As well as being round a table talking to five other dinner guests, you are also eating a three course meal . . . there are challenges in that!" Lawrence Till is thoroughly absorbed in directing Caryl Churchill's Top Girls, a play he regards as one of the greatest of the late-20th century.
On the first day of rehearsal he is setting up the opening act's dinner party - the level of wine in the glasses is proving critical, as is the time taken to serve the food. "At the table there are often three or four conversations at once and the director, me, has to make a decision - what is the dominant conversation?" The dinner party guests, all "top girls" from history, will not be played as historical personalities but as flesh and blood people - they will bring their intellects to bear. What the audience has to take from the dinner is that the guests will understand subjects differently.
It's about opinions, says Till. The women in the play have incredibly diverse and exciting stories but share common experiences across an enormous range of cultures, geographies and classes. Sacrifice is something they have in common; they have each sacrified for success and their sacrifice has taken great courage.
Audiences take delight in recognising types and situations from the play but the guests themselves are not instantly recognisable. The six people we might each invite, Till thinks, would not necessarily be the same.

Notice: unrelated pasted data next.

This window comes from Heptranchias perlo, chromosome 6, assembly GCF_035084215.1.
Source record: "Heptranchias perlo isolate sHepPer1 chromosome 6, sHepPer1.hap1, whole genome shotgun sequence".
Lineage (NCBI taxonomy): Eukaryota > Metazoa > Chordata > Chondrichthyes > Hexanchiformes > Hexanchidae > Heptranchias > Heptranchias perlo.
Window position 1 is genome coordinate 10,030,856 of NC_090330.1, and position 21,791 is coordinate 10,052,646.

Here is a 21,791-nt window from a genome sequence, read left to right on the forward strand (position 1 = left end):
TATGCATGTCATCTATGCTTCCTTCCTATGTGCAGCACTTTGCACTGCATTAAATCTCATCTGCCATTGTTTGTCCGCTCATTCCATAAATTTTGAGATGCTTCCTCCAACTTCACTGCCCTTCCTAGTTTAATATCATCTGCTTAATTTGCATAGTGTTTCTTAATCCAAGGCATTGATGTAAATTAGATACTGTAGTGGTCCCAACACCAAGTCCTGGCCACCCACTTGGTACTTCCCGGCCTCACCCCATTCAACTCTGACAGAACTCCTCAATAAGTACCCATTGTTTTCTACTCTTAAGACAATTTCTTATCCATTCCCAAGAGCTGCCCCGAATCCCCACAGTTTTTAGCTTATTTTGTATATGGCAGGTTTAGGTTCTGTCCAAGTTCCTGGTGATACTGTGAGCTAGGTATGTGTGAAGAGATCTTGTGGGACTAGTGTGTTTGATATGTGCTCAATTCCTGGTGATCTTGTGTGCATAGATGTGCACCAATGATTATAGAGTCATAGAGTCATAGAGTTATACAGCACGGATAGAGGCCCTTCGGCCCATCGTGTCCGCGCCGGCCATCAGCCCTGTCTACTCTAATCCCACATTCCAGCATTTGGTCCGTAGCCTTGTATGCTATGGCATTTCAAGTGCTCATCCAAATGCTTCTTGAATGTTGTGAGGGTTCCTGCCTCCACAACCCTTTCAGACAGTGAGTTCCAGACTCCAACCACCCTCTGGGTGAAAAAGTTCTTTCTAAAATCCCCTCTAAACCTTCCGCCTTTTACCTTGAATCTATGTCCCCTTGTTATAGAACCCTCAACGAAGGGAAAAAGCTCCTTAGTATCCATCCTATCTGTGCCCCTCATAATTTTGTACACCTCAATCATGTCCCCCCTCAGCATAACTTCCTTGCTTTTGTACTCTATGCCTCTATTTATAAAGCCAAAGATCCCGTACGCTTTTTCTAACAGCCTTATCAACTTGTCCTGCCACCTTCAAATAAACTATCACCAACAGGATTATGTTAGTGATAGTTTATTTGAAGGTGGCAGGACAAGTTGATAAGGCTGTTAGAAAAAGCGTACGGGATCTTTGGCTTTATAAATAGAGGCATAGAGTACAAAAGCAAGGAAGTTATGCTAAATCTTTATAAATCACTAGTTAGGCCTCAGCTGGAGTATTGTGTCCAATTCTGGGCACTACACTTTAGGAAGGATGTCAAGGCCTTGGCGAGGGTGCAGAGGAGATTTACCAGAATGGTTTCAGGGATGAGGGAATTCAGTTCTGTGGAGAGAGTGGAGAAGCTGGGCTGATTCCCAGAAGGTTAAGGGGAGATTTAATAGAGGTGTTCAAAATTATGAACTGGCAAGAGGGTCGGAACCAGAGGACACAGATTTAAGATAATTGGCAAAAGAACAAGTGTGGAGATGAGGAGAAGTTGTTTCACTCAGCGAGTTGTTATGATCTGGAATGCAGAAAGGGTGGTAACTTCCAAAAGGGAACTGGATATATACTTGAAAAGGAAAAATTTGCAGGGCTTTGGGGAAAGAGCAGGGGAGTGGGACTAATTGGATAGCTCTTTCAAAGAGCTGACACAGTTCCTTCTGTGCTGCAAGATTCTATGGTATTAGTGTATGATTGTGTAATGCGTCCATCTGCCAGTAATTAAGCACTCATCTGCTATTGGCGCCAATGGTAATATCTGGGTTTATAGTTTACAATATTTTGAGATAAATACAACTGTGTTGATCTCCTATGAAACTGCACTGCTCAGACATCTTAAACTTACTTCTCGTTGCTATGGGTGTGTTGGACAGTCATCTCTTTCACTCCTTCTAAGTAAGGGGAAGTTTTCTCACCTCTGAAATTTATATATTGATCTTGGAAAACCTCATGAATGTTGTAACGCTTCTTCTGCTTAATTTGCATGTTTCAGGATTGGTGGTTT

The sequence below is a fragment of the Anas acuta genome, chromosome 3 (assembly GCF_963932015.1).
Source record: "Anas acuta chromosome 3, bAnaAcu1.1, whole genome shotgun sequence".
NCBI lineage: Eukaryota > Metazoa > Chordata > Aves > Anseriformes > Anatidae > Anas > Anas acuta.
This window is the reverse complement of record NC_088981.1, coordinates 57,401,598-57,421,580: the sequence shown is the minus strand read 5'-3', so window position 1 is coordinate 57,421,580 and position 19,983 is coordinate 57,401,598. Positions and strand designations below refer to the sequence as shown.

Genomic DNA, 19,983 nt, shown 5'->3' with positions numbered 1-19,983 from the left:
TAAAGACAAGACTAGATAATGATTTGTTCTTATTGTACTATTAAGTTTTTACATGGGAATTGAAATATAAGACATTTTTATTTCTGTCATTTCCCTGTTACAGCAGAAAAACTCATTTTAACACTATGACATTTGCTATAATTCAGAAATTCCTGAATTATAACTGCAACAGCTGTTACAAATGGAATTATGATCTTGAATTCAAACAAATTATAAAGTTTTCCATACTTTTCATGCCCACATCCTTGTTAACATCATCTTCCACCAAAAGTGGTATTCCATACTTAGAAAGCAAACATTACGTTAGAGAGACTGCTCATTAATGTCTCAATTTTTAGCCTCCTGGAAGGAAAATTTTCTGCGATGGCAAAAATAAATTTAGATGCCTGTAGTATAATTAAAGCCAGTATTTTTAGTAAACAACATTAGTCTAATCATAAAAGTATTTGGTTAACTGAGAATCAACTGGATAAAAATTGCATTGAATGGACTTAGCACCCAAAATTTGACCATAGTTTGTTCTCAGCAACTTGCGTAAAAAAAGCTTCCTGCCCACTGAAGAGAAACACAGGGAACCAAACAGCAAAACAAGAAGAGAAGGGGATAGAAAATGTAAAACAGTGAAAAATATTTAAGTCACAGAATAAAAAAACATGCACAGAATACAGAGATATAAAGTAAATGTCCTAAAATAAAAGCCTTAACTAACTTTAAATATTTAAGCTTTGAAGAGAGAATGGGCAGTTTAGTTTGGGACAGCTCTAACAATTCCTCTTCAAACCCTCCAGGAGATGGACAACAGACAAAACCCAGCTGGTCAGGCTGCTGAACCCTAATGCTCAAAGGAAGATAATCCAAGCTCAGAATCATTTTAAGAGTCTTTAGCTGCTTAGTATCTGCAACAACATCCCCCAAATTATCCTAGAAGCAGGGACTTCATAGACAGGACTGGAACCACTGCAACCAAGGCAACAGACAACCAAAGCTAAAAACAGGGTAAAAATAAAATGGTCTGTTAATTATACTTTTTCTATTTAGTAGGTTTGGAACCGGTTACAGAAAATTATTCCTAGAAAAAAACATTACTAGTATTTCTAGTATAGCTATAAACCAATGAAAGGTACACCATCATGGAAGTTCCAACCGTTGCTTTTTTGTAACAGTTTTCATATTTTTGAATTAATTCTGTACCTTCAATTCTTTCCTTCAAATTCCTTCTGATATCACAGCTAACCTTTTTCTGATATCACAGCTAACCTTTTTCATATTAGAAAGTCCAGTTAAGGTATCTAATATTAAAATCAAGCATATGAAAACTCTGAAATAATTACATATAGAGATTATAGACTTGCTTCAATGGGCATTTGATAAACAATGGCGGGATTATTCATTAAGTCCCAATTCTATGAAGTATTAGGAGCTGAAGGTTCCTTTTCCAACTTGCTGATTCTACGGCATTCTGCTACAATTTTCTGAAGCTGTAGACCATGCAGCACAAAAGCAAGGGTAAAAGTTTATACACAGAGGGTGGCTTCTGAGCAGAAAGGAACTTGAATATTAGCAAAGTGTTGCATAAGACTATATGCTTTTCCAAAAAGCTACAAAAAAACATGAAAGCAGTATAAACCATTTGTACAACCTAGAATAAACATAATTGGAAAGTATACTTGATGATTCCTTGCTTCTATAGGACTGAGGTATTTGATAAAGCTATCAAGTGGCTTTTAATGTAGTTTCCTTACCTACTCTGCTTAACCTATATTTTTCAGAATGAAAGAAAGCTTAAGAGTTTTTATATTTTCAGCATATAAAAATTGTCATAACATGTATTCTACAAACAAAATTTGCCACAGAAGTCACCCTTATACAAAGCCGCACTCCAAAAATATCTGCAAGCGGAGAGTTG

The guests are all martyrs and they have mostly subverted the whole area of motherhood. Till's priority will be an understanding of motherhood, and the stage will be dominated by a huge, carved representation of a mother and child.
"It shifts a lot for every scene and Churchill also plays around with time so it's quite important that the audience has a sense of what has gone on before . . . all the scenes are directly or indirectly about motherhood."
Marlene, the pivotal character, is the focus of a lot of success. She's a tough lady. We start with empathy but by the end of the play it is lost. The critical and dispassionate way that Marlene speaks of her own daughter, the child she left in the care of her sister for 16 years, changes our attitude towards her.
Till feels it's important to make a distinction between urban working class and the rural working class of Marlene's family. It has to be about exposure to opportunities and how relationships are made.
"You are not distracted. You marry very locally, you walk to work, your circle of friends is very small. The sense of talking to each other is stronger but narrower. Angie, Marlene's daughter, is described as simple, but that really means she's not got the opportunity to talk, so she's a great observer. "
The women who come to the dinner party have snatched their opportunities, but Joyce, Marlene's sister, has never really been given an opportunity. Is Churchill making judgments for us?
"The play sets off to a number of islands for you," says Till. "And you are expected to make imaginative and intellectual bridges, to make connections and to journey on. It's a play that supplies hundreds of questions and very few solutions . . . and ultimately it doesn't make a judgment on any of the women."
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